Microsoft will continue to put out security updates for its newer operating systems, Windows 7 and Windows 8, which experts say can raise further problems. “They’ll reveal flaws that are also probably still available or are still in existence with Windows XP,” says Sakore. “So the security updates that are actually going to be a rolled out for the newer operating systems are going to be a roadmap to be able to exploit vulnerabilities in Windows XP.”
Some organizations have negotiated extended support contracts with Microsoft, including major banks whose ATM machines are running on XP. In one particularly large deal, the British government spent more than £5.5 million (roughly $9.2 million) to extend support for 12 months.
While larger companies can afford to buy extended support contracts from Microsoft, Wisniewski says that the majority of organizations should accelerate their plans to migrate. “If that means bringing in some temp staff, if that means temporarily migrating your help desk to a call center somewhere while you get more boots on the ground to update your PCs; whatever it is you need to do, you need to do it quickly,” he says.
To illustrate some of the risks that might lie ahead, less than three weeks after support officially ended for the XP operating system, cybersecurity company FireEye announced that it discovered a vulnerability in versions 6 through 11 of Internet Explorer, Microsoft’s Web browsing application. (Version 6 is the browser for Windows XP.)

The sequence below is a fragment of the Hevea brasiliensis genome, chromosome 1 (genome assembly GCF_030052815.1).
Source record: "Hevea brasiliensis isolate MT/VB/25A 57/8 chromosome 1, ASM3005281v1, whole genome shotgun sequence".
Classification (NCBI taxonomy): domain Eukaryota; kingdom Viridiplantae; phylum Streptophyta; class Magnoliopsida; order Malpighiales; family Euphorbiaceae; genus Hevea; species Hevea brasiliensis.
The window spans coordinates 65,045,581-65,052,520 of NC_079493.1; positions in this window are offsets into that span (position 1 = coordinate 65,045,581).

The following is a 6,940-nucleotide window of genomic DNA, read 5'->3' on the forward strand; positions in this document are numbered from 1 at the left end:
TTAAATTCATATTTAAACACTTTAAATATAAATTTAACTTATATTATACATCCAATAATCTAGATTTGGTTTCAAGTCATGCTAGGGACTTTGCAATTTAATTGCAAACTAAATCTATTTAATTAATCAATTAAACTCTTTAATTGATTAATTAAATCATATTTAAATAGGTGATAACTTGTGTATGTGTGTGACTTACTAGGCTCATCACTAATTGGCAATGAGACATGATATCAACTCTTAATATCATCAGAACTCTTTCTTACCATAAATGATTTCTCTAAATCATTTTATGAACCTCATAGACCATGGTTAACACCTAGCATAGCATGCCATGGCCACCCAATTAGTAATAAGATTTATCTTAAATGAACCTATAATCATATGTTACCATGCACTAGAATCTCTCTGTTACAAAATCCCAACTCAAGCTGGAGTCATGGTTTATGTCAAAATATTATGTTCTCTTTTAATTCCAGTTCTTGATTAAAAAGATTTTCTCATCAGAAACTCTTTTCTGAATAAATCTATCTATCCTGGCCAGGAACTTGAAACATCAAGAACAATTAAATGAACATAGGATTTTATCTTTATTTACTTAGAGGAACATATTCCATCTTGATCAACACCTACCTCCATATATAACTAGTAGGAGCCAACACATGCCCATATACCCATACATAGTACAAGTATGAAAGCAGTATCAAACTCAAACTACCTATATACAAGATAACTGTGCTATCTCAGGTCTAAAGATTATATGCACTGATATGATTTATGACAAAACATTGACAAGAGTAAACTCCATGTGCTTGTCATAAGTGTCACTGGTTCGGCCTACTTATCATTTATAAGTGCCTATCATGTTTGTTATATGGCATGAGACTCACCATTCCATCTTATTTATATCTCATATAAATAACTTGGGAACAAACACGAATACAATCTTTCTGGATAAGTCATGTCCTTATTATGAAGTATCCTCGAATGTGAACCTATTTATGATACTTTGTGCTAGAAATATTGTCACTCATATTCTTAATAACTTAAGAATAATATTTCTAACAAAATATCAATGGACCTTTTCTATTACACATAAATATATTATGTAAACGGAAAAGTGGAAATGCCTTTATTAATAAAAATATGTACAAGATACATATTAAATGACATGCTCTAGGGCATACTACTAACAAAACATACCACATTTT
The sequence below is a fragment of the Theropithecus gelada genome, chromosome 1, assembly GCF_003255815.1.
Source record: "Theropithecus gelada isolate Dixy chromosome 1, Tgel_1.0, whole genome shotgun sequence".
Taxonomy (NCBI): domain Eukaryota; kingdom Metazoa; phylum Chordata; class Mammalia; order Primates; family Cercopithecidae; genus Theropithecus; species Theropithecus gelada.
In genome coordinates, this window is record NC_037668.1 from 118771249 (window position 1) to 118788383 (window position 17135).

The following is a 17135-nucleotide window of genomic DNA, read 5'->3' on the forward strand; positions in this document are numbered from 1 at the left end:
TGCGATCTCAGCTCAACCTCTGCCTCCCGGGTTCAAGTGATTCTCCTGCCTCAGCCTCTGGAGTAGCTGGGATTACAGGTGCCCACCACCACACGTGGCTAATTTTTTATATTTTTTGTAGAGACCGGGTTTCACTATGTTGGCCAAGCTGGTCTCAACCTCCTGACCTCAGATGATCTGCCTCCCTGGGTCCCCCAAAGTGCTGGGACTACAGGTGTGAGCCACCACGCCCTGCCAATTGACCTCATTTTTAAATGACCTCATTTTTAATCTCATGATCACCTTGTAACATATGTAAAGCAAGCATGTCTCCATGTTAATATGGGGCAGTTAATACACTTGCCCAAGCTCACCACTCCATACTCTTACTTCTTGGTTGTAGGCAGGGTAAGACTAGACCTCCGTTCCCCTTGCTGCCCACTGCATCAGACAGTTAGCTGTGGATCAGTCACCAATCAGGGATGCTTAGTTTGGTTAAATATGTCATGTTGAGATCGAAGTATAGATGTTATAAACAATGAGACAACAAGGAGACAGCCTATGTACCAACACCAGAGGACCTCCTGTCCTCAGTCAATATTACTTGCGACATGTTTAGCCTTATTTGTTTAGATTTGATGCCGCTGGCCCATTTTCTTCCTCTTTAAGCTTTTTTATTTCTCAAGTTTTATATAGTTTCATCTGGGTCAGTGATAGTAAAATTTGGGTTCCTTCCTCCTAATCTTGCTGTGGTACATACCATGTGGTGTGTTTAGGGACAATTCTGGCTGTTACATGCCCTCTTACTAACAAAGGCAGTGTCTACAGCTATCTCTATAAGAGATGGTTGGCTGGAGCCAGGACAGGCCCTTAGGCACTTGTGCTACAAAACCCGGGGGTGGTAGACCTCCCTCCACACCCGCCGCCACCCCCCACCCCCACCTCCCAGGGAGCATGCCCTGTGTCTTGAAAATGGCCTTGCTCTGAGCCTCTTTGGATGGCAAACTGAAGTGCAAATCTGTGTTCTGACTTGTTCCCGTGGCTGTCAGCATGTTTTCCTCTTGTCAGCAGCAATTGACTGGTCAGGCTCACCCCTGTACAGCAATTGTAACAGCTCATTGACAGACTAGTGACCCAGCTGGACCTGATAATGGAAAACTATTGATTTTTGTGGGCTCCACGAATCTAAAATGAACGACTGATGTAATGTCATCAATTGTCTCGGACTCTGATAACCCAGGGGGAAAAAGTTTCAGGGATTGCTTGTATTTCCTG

The U.S. Department of Homeland Security issued a warning on April 28 through its United States Computer Emergency Readiness Team (US-CERT) that the flaw, which is known as a “use-after-free vulnerability,” could “lead to the complete compromise of an affected system,” as hackers could obtain the same rights to the operating system as the current user. US-CERT advised users to use an alternate browser until the security vulnerability could be patched and mitigated.
On May 1, Microsoft issued a statement that it would be providing a patch for all affected versions of Internet Explorer, including Windows XP. Adrienne Hall, general manager of trustworthy computing for Microsoft, said in the statement, “Even though Windows XP is no longer supported by Microsoft and is past the time we normally provide security updates, we’ve decided to provide an update for all versions of Windows XP…. We made this exception based on the proximity to the end of support for Windows XP.”